When I was studying audio engineering and mixing at commercial studio here in southwest Florida, I learned that adding compression to every track was pretty much a given.
After all, an even, highly compressed sound is what modern, professional music sounds like today.
So, should you compress every track?
Most of the time, you will want to compress every track in your mix; however, do not compress a track just to compress it. Apply compression as needed to help limit the dynamic range of tracks that have a large difference in volume between the quietest and loudest parts.
However, because you'll be using compression frequently and liberally, this does not mean you should automatically apply compression to every track.
What Does A Compressor Do?
What Is A Compressor?
A compressor is an amplifier who's output gain (db) reduces as input gain (db) increases. (Low volumes are raised as high volumes are reduced).
Compressors are most often used as automatic volume controllers, pushing down loud spikes in volume to make tracks more smooth and consistent.
Compression was actually invented to protect audio equipment and tape from overloading, which can cause damage to the equipment.
Audio, in its natural form, is very dynamic. If you think about an acoustic guitar, bass guitar, or rock singer...
All of the sounds produced by these can go from whisper-quiet to a loud blast in a second.
Compressors can "look at" the audio signal coming, decide if it is at an acceptable level (determined by the threshold setting), and if the volume level is too loud, the compressor will durn down the volume by a certain amount (determined by ratio).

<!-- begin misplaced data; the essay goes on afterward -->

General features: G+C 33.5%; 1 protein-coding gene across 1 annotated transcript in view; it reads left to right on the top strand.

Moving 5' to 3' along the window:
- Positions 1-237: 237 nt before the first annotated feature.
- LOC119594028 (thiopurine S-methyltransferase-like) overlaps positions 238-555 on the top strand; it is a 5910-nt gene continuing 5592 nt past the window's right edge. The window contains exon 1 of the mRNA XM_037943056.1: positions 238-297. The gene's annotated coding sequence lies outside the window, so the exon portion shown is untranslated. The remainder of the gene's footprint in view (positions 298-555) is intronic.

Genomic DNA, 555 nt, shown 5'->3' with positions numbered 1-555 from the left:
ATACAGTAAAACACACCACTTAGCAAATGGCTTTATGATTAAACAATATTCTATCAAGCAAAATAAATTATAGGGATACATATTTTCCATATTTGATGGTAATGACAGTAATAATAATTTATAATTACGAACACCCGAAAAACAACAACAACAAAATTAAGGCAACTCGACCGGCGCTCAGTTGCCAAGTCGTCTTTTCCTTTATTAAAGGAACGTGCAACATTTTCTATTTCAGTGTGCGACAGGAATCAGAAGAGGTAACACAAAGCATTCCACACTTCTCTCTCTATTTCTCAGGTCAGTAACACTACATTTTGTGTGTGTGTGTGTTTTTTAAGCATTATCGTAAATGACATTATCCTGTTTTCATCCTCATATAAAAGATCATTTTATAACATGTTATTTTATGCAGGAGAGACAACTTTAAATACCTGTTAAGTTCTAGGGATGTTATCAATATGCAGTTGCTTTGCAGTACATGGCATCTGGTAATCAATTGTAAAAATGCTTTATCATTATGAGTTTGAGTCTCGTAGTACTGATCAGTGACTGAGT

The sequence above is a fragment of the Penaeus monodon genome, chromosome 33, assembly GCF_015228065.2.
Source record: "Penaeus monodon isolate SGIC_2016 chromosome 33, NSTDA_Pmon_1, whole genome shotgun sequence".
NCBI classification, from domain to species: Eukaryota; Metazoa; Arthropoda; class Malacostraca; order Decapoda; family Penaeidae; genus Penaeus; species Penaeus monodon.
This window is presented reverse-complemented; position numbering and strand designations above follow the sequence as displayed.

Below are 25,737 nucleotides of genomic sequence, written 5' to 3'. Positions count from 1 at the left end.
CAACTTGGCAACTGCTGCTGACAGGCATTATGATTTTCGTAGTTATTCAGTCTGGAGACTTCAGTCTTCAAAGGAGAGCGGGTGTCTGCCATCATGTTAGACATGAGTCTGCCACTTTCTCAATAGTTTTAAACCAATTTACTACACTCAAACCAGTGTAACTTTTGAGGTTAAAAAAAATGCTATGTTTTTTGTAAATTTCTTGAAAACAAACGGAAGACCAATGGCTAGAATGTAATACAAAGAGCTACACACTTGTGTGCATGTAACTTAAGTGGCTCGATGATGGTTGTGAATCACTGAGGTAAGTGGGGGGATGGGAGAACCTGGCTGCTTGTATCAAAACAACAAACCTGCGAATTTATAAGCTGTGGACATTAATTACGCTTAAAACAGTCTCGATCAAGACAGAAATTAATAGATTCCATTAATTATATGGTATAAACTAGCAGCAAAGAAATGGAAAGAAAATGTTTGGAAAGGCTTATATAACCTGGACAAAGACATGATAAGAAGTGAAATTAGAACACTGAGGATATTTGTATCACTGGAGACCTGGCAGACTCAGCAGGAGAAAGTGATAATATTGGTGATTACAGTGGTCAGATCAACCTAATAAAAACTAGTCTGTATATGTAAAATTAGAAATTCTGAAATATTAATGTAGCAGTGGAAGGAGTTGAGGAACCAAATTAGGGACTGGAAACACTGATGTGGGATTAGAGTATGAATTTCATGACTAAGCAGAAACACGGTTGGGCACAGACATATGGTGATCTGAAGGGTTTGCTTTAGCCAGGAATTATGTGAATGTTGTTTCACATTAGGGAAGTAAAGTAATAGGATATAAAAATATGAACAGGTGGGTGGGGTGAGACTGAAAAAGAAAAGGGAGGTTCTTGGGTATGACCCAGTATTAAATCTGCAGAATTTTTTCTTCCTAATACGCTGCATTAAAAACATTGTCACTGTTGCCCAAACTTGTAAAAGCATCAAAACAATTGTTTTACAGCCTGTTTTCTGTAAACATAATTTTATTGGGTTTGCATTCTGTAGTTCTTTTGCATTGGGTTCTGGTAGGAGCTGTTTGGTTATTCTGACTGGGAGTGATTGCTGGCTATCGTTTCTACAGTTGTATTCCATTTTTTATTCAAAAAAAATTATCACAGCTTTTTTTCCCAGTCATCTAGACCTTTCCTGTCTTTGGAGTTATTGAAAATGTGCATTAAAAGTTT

Compressors can also make quiet sounds in a performance louder if the make-up gain is turned up.
Thus, the main purpose of compressors is to control the dynamic range of sounds by making loud sounds quieter, and quiet sounds louder.
Compression can be applied for other reasons as well, mainly for stylistic purposes, but that's for another blog post.
Don't Automatically Compress Every Track
As with everything in mixing, you don't want to do something just because you think you're supposed to.
Use your ears.
If a track sounds fine the way it is with the rest of the mix, don't bother compressing it.
So how do you know if something needs compression?
How To Decide If A Track Needs Compression
If you are working with recorded audio, you're more likely than not going to need some level of compression.
This is because instruments, played by humans, are going to have a lot of dynamics. You're going to have soft parts and loud parts.
You're going to want to compress these sounds to get a more even sound, as this is the hallmark sound of professionally produced music today.
However, if you're using a lot of virtual instruments, you may find you can get away without compressing every track.
That being said, here are some things you can look for as indicators that you need some compression:
If any of these are true, you may need to add some compression.
If you decide to add compression, then try and use conservative settings, and only increase the compression to the point at which it solves the problem your looking to solve.
Once you hit that point, stop, or even dial back the settings a tad, and you should be golden.
You don't want to completely eliminate dynamics in your tracks. After all, the rises and falls and dynamics of a song is a major part of what makes it great.
We just want to have drastic changes which can distract the listener.
Alternatives To Compression
You can also tame dynamics without using a compressor simply by automating volume levels.
In general, you don't want to do this as it can be very time-consuming; however, there are situations where this makes sense.
For example, if you have a very clear quiet section and a very clear loud section of a track, it can be difficult to dial in the best compression settings that work for both sections.